It was in the American colonies where European powers – first the Dutch and then the British, seeking peace among their colonists – instituted protection of individual religious conscience. Contrary to American national mythology, tolerance was not a distinct virtue carried to America by those who built their imagined city upon a hill: it was imposed by European colonial powers to better administer their overseas empires. The ideal of religious tolerance was sewn further in the colonies by transplanted Londoners such as William Penn and Roger Williams, but always to protect Christianity from politics, and not the other way around.

The US, from its birth, marked groups for tolerance and intolerance. The country attempted to conquer, control and Christianise the native people and, until the Indian Citizenship Act of 1924, the very minimum tolerance – the simple ability to live – was denied to them in most places, and in others was the most they received. Africans fell into an entirely different category; slavery reflects neither tolerance nor intolerance, but rather inhumanity. Even so, the idea that the foundation of the American polity is a multiplicity of ideals – religious and political – was a tension among the founders of the early republic who themselves debated which Enlightenment principles should stand at the forefront of their ideological experiment. It was Thomas Jefferson and James Madison’s vision that an enlightened state must resist creating a religious foundation upon which other dissenting views are dependent for toleration. Jefferson’s view of the political community failed to include women, African Americans or native people, but he grasped the danger of premising citizenship on the tolerance of one religious group by another.

The Enlightenment, the rise of nation states, two world wars and post-war European decolonisation transformed tolerance from a legal concept that regulated the privileges and disabilities of minority religions to a philosophical and ethical ideal. With the ascension of international human rights law following the Second World War, states stopped articulating the protection of minorities in edicts of tolerance or guarantees of minority rights. They instead created legal protections for speech and conscience and laws protecting against discrimination. Many of the old compromises of early modern toleration live on in state churches, officially recognised religious minorities and the accommodations to religion (especially in family law) that remain in many states. But for the most part, as the political theorist Wendy Brown has observed in Regulating Aversion (2008), the sites of tolerance have changed. Tolerance is discussed today as a moral rather than a legal question, and as a matter of civic and cultural life rather than as a practical answer to theological problems.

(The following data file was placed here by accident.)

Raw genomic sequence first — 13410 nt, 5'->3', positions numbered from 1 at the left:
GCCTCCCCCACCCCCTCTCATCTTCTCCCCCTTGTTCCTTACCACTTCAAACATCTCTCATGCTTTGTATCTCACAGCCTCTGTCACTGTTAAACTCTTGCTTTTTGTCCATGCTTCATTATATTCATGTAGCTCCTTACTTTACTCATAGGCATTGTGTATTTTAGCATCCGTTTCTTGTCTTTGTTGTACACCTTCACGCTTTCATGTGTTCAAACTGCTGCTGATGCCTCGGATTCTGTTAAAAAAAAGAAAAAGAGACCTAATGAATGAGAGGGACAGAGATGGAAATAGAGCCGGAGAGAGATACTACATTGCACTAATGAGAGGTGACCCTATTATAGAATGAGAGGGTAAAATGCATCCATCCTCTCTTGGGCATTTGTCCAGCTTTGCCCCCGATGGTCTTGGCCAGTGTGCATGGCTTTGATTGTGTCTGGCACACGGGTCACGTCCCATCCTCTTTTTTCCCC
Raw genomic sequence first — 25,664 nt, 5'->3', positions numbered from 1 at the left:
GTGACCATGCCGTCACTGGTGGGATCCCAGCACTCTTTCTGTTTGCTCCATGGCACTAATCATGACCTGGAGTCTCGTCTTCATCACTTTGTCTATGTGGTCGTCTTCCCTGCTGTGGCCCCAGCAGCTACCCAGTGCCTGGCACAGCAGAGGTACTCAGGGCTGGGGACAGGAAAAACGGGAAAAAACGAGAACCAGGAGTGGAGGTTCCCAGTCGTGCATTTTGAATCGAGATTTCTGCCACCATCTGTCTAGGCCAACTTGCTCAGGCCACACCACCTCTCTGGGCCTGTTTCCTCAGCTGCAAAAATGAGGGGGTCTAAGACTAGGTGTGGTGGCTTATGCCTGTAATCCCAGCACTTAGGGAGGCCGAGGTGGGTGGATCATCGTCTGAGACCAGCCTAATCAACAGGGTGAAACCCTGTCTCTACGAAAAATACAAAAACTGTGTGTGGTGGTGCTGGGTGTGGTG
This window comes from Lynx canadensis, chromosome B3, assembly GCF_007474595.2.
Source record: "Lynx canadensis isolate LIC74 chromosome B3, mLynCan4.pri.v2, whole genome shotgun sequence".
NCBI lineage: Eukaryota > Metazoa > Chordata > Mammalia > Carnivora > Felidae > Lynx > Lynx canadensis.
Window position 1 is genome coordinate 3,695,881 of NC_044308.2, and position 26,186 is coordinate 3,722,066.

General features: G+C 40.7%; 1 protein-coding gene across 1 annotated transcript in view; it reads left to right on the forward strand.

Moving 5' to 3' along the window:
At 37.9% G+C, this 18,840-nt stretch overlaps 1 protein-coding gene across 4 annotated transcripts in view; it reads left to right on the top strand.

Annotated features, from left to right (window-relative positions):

In fact, tolerance has never escaped its origins as a means for the majority to regulate the minority. It continues to be the case that in today’s national state system the overwhelming majority of governments associate the state directly or indirectly with the majority religion. This is even true in states with legal neutrality on matters of religion such as the US and France. As such, tolerance remains a one-way relationship between the tolerating and the tolerated that, intended or not, keeps the tolerated outside of full membership in the dominant group. In contrast to tolerance, reciprocity recognises that strong and dynamic societies are based on social and cultural exchange.

Pluralism and multiculturalism are variations on toleration, with appreciation for the benefits of diversity

A focus on reciprocal exchange first emerged in the social philosophy of the early pluralists of the American intellectual tradition about 100 years ago, who battled nativism and resistance to immigration. For instance, in 1915 the philosopher Horace Kallen attacked the sociologist and eugenicist Edward Alsworth Ross for his claim that 20th-century immigrants to the US brought with them dual allegiances that could not be assimilated into American society. Kallen argued in the Nation that what the ‘dominant classes in America’ fear is precisely the fact that, in the process of becoming American, religious and national groups create something new and different that in turn affects American civilisation. Kallen, who coined the term ‘cultural pluralism’ in 1925, and others among the first theorists of pluralism in the country, argued against a kind of toleration contingent on groups effacing their origins. Rather, the pluralism that took hold in some universities and urban landscapes – and certainly not without resistance – presumed that the US and its immigrants benefited reciprocally from immigration.